What an anticlimax! Women aim less for orgasm during one-night stands — while men expect to ejaculate every time, study finds
- New study reveals that women tend to orgasm less during brief encounters
- But men expect to ejaculate every time — no matter how short sex is
They are often considered the pinnacle of pleasure, but when it comes to orgasms, women seem to have much lower expectations than men.
A new study led by researchers at Rutgers University in New Jersey has revealed that women are less likely to chase the “big O” during one-night stands.
Men, on the other hand, expect to ejaculate every time — no matter how brief the sexual encounter.
“We know that there are contextual, societal and personal factors that are likely to create barriers that prevent women from feeling actively pursuing orgasm,” said Grace Wetzel, lead author of the study.
“We can use the information from this research to create sexual environments in which women’s orgasms can feel more attainable.”
They are often considered the pinnacle of pleasure, but when it comes to orgasms, women seem to have much lower expectations than men (stock image)
In the study, the team set out to find the “orgasm gap” – a well-known phenomenon in which men ejaculate significantly more often than women during heterosexual sex.
What is the Orgasm Gap?
The orgasm gap is a widely known phenomenon in which men ejaculate significantly more often than women during heterosexual sex.
Previous research has already shown the existence of an orgasm gap between men and women.
In 2016, research found that only 65 percent of heterosexual women “usually or always” have an orgasm during sex, compared to 95 percent of men.
Some researchers argue that it is just another form of gender inequality.
For example, a Study from 2005 led by the University of Wisconsin-Madison Previous found that while 91 percent of men say they always come during sexual encounters, only 39 percent of women say the same.
Researchers at Rutgers University have previously shown that women expect less pleasure in bed than men.
But in the new study, the team set out to find out how sexual situation influences the expectation of orgasm.
Three experiments were conducted, in which women read short vignettes and then were asked to imagine a hypothetical sexual scenario.
The situations varied in time and partner.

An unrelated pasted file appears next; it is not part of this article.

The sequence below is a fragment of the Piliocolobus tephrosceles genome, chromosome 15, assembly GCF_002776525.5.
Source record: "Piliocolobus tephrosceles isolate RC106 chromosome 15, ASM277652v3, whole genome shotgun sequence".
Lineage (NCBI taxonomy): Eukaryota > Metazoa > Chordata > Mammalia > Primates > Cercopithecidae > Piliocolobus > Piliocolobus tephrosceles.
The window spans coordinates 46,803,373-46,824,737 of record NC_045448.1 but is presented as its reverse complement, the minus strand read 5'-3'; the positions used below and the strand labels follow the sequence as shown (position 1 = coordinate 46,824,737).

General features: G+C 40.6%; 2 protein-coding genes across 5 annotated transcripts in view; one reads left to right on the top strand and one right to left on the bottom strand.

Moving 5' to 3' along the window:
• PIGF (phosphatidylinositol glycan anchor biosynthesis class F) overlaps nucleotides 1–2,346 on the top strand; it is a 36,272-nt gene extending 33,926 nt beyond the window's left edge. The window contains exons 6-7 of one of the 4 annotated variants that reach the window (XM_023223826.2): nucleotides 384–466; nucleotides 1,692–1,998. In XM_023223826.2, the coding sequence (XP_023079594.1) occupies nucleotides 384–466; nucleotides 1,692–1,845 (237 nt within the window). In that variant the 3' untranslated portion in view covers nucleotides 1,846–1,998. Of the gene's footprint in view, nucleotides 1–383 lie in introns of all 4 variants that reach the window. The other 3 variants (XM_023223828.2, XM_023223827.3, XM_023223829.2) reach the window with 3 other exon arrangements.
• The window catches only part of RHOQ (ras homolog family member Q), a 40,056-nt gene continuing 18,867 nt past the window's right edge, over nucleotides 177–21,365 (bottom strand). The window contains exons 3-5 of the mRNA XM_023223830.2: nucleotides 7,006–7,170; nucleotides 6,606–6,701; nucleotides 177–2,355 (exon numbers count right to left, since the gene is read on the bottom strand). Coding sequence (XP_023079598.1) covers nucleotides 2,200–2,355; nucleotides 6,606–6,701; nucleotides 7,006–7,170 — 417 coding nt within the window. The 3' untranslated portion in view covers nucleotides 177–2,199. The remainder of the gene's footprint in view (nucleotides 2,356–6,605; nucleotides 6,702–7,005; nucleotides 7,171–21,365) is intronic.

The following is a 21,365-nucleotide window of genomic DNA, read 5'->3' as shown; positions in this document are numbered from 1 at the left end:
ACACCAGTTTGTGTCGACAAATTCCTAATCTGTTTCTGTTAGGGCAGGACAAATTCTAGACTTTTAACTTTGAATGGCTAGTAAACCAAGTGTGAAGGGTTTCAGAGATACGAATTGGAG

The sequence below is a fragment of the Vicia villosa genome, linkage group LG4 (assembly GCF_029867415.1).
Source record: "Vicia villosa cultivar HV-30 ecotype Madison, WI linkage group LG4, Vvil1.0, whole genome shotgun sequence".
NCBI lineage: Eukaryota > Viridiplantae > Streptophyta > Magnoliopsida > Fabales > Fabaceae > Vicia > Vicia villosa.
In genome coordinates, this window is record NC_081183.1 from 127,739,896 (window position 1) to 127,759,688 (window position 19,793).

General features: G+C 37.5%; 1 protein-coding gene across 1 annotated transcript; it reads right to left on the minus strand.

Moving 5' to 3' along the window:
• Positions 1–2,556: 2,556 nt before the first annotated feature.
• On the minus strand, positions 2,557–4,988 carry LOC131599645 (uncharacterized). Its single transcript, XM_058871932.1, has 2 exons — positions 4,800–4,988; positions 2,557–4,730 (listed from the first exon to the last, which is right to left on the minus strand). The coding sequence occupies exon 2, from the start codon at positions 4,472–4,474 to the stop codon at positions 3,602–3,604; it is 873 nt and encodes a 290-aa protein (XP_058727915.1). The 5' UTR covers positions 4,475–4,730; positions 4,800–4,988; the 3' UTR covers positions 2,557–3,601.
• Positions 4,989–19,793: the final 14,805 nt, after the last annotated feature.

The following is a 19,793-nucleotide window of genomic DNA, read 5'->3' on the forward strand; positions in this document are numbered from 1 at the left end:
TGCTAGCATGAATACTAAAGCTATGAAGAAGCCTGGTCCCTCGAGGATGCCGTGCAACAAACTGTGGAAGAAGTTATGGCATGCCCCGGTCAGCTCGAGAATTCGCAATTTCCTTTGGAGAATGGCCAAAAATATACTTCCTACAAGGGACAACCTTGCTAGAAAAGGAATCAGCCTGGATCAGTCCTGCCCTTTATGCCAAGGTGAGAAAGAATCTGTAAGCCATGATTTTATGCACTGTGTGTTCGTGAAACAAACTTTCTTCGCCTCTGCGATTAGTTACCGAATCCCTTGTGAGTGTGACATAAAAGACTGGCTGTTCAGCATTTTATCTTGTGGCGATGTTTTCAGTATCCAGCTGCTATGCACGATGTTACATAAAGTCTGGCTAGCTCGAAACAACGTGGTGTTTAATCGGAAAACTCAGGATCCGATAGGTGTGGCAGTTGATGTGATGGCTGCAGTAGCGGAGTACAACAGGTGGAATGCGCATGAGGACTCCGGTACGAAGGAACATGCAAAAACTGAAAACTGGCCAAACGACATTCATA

For example, in some situations the sexual encounter would last 20 minutes, while in other situations it would last a few hours.
Meanwhile, some partners were described as focused on the woman’s pleasure, while others were more selfish.
After reading the hypothetical scenarios, the women were asked to report how strongly they would pursue an orgasm and how likely they were to have one.
The results showed that women were less likely to pursue orgasm during brief sexual encounters, as well as those with selfish men.
“Research into goal pursuit has shown that the strength of our effort is determined by how much we value the outcome and how much we expect it to be achieved,” Ms. Wetzel explains.
“So if an orgasm is important to women, and if they believe it’s possible to have one, they’re more likely to strive for it.”
The results showed that women were less likely to pursue orgasm during brief sexual encounters, as were women with selfish men (stock image)
“As we now understand, women pay attention to cues from the environment and cues from their partners when deciding whether an orgasm is ‘worth pursuing’ during a sexual encounter.
“We can’t ignore that.”
Based on the findings, the researchers suggest that male partners should try to create a sexual environment in which women’s orgasm is more likely.
“Men should communicate to their female partners that they want their partner’s pleasure to be a priority, without pressuring their partners to orgasm,” Ms. Wetzel concluded.
“This shift in men’s behavior could ultimately influence women’s decisions about orgasm, resulting in women being more likely to have an orgasm.”
WOMEN WHO EARN MORE MONEY THAN PARTNER TWICE RISK OF ORGASMS
Psychologists have found that women who earn more money than their male partner are twice as likely to fake an orgasm in the bedroom.
Men who earn less than their partner may have a “fragile sense of masculinity” because of the long-held stereotype that men are the main breadwinners.
As a result, women are believed to be kind enough to ease the man’s financial insecurity and boost their ego by faking orgasms during sex.
However, protecting their partner’s sense of masculinity “might come at their expense,” as it stifles sexual satisfaction and honest communication, the psychologists said.
“Women prioritize what they think their partners need over their own sexual needs and satisfaction,” said study author Professor Jessica Jordan, a psychologist at the University of South Florida.
“If society creates an impossible standard of masculinity to maintain, no one wins.”
Read more: Women who earn more money than partners are TWICE as likely to fake orgasms